Price-gouging lawsuit against Las Vegas resorts has been dismissed
LAS VEGAS (KTNV) — A proposed class action lawsuit accusing Las Vegas casinos and hotel operators of price-gouging has been dismissed.
The lawsuit was originally filed in January 2023 by residents from Florida and Washington state, who are being represented by the Hagens Berman law firm.
According to the original complaint, resorts, including MGM, Caesars, Treasure Island, and the Wynn, were accused of using a program called Rainmaker to use "real-time pricing and supply information" to help them maximize profits "in violation of antitrust laws." Back in January, Simon Berman, managing partner of Hagens Berman, told Channel 13 their antitrust attorneys uncovered an "unlawful agreement in which Rainmaker collects and shares data between Vegas hotel competitors to unlawfully raise prices."
At the time, a spokesperson for MGM Resorts International told Channel 13 the claims were "factually inaccurate" and "meritless." MGM Resorts filed a motion to dismiss the lawsuit in April.
On Tuesday, Chief U.S. District Judge Miranda Du ruled in favor of the casinos and for the case to be dismissed.
In a 13-page ruling, Du said there are "numerous deficiencies" in the complaint and it "does not answer the basic questions: who did what, to whom (or with whom) and when?"
Several issues she raised were the complaint didn't "plausibly allege" the casinos entered into any illegal agreements and must contain "factual allegations". However, she states the complaint does not.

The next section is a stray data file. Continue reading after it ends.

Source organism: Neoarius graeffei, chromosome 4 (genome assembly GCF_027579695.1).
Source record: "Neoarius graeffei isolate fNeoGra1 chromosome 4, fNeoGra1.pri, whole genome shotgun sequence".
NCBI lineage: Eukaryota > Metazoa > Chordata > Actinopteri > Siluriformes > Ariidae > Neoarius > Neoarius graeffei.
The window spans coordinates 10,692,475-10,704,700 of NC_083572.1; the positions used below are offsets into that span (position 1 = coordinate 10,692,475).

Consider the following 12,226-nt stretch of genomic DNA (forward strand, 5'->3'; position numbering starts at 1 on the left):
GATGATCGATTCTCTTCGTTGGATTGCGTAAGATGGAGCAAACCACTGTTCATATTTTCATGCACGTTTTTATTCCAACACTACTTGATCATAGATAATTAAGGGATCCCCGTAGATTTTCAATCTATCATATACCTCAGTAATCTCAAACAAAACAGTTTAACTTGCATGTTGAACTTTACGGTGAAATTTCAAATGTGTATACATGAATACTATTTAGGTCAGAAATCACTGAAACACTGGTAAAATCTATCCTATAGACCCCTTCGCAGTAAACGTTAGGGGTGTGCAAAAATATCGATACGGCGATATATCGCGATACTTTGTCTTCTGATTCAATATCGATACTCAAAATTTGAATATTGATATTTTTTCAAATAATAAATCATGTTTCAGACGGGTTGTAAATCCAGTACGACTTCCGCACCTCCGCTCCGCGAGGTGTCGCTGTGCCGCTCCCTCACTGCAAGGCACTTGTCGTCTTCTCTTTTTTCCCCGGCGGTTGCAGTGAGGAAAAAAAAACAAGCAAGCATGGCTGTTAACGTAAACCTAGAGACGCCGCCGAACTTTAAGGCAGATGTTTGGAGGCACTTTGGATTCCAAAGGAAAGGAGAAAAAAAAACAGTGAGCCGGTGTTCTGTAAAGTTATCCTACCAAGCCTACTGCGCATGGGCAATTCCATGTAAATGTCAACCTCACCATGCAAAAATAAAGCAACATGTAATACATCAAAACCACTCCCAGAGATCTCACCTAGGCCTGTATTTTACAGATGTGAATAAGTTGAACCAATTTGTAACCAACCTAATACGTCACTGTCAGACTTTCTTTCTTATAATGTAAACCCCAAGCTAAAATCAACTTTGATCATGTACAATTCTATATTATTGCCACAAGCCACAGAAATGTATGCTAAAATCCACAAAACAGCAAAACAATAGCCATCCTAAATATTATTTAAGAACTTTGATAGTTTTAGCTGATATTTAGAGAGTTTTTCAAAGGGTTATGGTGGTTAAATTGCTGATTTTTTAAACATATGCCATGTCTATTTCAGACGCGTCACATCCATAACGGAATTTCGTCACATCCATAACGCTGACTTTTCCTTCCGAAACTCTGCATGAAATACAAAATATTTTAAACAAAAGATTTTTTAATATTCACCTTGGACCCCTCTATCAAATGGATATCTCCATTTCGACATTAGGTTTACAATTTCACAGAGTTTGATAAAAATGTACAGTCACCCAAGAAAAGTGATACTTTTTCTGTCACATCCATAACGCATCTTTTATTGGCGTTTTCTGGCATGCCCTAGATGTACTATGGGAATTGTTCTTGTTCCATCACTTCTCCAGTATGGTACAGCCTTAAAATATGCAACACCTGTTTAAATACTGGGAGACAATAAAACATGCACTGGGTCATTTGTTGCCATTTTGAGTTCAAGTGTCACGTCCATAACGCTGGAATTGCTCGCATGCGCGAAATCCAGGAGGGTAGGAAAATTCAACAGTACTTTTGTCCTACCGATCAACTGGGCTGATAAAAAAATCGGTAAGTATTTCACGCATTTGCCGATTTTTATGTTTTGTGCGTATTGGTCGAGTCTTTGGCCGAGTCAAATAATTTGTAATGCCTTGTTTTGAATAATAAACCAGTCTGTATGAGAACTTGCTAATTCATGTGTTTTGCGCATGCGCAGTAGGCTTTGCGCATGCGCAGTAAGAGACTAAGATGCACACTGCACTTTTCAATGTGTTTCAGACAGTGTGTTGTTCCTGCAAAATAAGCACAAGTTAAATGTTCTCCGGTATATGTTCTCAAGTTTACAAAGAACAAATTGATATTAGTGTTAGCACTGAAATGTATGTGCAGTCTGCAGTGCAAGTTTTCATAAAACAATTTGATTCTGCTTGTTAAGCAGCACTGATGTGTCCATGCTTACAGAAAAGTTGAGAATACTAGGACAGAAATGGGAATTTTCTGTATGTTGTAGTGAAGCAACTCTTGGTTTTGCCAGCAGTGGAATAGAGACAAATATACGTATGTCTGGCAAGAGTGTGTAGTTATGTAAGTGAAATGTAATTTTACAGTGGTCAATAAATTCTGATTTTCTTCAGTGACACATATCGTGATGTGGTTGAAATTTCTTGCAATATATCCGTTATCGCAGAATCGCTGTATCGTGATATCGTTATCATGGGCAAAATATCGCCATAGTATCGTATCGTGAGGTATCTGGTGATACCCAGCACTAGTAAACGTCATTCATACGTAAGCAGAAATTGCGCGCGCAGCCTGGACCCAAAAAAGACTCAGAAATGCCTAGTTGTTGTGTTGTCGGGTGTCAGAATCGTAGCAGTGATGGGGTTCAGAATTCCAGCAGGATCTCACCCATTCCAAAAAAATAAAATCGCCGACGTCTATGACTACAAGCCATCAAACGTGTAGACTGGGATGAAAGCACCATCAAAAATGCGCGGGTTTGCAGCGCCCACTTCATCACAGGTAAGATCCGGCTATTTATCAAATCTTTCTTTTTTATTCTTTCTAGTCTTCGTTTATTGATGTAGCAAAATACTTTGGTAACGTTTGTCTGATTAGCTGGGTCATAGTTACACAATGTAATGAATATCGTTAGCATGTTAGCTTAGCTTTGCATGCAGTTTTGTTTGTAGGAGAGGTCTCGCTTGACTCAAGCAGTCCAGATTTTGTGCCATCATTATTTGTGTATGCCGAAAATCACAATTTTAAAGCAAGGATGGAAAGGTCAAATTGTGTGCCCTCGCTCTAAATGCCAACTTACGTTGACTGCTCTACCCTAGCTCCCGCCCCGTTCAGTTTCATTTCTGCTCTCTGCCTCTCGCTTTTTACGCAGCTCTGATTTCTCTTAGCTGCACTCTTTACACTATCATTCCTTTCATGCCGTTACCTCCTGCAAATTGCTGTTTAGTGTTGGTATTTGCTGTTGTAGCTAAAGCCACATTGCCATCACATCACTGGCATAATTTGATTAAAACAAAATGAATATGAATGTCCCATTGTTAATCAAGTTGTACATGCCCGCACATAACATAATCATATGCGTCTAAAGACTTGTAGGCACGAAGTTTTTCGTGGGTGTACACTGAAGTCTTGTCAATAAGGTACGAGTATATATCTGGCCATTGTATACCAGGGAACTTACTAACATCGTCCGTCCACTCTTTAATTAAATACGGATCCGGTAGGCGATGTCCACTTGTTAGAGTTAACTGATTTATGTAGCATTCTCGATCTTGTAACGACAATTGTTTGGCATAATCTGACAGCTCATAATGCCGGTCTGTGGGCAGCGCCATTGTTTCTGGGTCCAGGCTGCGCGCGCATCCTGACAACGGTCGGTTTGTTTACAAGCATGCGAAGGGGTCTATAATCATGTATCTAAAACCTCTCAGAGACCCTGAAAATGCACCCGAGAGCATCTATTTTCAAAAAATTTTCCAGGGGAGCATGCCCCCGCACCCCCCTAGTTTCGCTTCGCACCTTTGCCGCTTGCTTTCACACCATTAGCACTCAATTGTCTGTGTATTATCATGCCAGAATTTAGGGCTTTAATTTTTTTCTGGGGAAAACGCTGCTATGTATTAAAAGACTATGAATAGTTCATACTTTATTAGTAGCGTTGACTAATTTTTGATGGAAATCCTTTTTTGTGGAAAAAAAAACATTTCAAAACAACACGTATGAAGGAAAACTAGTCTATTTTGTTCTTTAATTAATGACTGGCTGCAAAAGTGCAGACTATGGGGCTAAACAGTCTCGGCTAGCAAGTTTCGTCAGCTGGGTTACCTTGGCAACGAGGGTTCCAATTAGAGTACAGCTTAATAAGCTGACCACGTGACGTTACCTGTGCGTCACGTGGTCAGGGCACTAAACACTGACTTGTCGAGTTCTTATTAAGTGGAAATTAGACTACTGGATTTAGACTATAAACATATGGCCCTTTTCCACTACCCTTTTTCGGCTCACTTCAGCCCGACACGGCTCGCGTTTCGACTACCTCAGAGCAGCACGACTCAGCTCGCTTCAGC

For example, Du stated there was no proof the hotel operators all used the same revenue management software or were forced to accept room rates and prices that were recommended to them. She also stated the complaint alleged hotel operators entered into an agreement. However, it was not specific about exactly who was involved and needed to be narrowed down.
Du also stated that the plaintiffs also told the court "they do not know when the purported conspiracy began" and did not name when hotel operators began using the Rainmaker program.
Du said the plaintiffs could file an amended lawsuit within 30 days. Berman did tell the court he has received some discovery from the defendants since the case was originally filed. He said he does plan to file an amended complaint and "are confident we can address the court's concerns."